Pett on Employee-Ownership Trusts
- ABOUT THIS SERVICE
- 1. INTRODUCTION AND BACKGROUND
- 2. THE CAPITAL GAINS TAX RELIEF
- 3. THE TRUSTEES
- 4. THE TRUST DEED AND OTHER DOCUMENTATION
- 5. BALANCING THE INTERESTS OF VENDORS, TRUSTEES, MANAGEMENT, EMPLOYEES AND OTHER SHAREHOLDERS
- 6. SELLING SHARES TO THE EOT
- 7. FUNDING THE TRUSTEES
- 8. GIFTS OF SHARES TO THE TRUSTEES OF AN EOT
- 9. AN EOT AS A DISCRETIONARY SETTLEMENT – OTHER INHERITANCE TAX ISSUES
- 10. TAX-FREE BONUSES FOR EMPLOYEES
- 11. PUTTING SHARES INTO THE HANDS OF EMPLOYEES
- 12. DISTRIBUTING PROFIT TO EMPLOYEES
- 13. DISQUALIFYING EVENTS AND THE CONSEQUENCES
- 14. DISPOSALS OF SHARES BY THE EOT TRUSTEES
- 15. HOW COULD THE TAX REGIME BE ENHANCED TO ENCOURAGE A MOVE TO EOT OWNERSHIP?
- 16. AFTERWORD
- APPENDIX – USEFUL LINKS
Welcome to Pett on Employee-Ownership Trusts.
This work is about a special type of trust known as an ‘employee-ownership trust’ (EOT) for the benefit of the employees of a company, or group of companies.
Principally, it is about selling a company (C) to the trustees of such a trust in a manner that affords certain vendors relief from capital gains tax (CGT), and allows the company, once it is majority-owned and controlled by the trustees, to pay tax-free bonuses to its employees.
Both forms of tax relief were introduced in 2014 to promote the establishment of employee-owned companies and, in particular, companies owned by a trust for the benefit of their employees.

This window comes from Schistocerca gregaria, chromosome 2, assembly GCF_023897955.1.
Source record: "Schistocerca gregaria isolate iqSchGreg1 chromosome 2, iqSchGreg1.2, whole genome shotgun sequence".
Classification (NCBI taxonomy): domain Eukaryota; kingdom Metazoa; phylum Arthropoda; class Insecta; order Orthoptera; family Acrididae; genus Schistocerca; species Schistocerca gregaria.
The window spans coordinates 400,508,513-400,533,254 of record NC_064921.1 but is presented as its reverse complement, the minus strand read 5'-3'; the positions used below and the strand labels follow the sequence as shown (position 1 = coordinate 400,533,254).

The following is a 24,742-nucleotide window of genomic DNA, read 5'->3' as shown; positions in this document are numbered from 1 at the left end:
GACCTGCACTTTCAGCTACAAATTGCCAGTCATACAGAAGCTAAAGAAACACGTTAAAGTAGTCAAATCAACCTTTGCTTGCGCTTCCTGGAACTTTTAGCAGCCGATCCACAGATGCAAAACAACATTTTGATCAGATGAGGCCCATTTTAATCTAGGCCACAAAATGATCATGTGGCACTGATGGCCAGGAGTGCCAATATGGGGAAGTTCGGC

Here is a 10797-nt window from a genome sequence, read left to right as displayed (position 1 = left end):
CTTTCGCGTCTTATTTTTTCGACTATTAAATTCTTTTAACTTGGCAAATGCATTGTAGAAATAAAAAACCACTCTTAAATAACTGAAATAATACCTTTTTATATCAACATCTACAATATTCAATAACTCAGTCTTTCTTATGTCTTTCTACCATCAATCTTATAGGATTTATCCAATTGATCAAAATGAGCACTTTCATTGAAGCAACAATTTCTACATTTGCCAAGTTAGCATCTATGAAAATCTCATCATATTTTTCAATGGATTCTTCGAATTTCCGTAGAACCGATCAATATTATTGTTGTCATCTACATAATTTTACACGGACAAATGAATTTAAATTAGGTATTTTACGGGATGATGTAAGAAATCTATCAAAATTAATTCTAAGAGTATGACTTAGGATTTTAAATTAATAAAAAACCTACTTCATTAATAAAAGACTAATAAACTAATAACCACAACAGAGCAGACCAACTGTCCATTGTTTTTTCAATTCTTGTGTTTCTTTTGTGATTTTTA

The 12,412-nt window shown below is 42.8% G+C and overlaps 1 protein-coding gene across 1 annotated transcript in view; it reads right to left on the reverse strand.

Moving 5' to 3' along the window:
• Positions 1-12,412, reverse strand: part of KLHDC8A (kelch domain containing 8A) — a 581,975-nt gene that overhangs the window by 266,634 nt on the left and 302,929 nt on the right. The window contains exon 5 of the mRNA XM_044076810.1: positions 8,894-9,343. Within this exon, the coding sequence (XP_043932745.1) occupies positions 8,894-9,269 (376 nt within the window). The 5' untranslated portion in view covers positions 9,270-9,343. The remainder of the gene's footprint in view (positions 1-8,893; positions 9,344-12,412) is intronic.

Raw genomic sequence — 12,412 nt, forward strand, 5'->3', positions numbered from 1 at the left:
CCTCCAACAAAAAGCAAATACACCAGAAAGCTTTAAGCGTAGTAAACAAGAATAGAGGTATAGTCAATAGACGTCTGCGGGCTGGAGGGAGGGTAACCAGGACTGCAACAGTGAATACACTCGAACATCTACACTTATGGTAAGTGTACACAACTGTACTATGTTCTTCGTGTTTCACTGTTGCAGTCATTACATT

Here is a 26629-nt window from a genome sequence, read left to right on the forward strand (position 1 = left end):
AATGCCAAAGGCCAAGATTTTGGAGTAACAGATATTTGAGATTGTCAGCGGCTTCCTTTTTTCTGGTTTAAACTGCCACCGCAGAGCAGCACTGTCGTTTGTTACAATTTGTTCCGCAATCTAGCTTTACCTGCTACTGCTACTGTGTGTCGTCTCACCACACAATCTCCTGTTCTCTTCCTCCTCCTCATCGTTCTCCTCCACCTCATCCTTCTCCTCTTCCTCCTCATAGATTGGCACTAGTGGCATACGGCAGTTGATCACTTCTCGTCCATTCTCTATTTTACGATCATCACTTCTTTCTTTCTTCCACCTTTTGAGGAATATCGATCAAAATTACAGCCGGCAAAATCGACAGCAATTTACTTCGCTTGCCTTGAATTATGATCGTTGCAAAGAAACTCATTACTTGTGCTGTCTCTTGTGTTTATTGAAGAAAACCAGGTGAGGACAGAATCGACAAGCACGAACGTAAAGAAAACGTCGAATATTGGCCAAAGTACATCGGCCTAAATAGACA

According to Deb Oxley OBE, Chief Executive, Employee Ownership Association this ‘provided the gear change needed to stimulate greater interest in, and take up of, employee ownership. By providing business founders with a means of eliminating their CGT liability at the point of ownership succession, in return for passing a controlling interest into the hands of the employees via an EOT, awareness of this innovative model was secured. More accountants became purposely interested in making themselves familiar with EOTs, supporting their client’s understanding and consideration of the model as a viable alternative to a trade sale. More lawyers were contracted to support the establishing of EOTs. And banks and other lenders were forced to consider how they might support the needs of businesses that were now majority owned by a trust.’
About the author
David Pett is a tax barrister at Temple Tax Chambers specialising in employment-related taxes, employment trusts, employee-owned companies and related company law, trust law and tax disputes.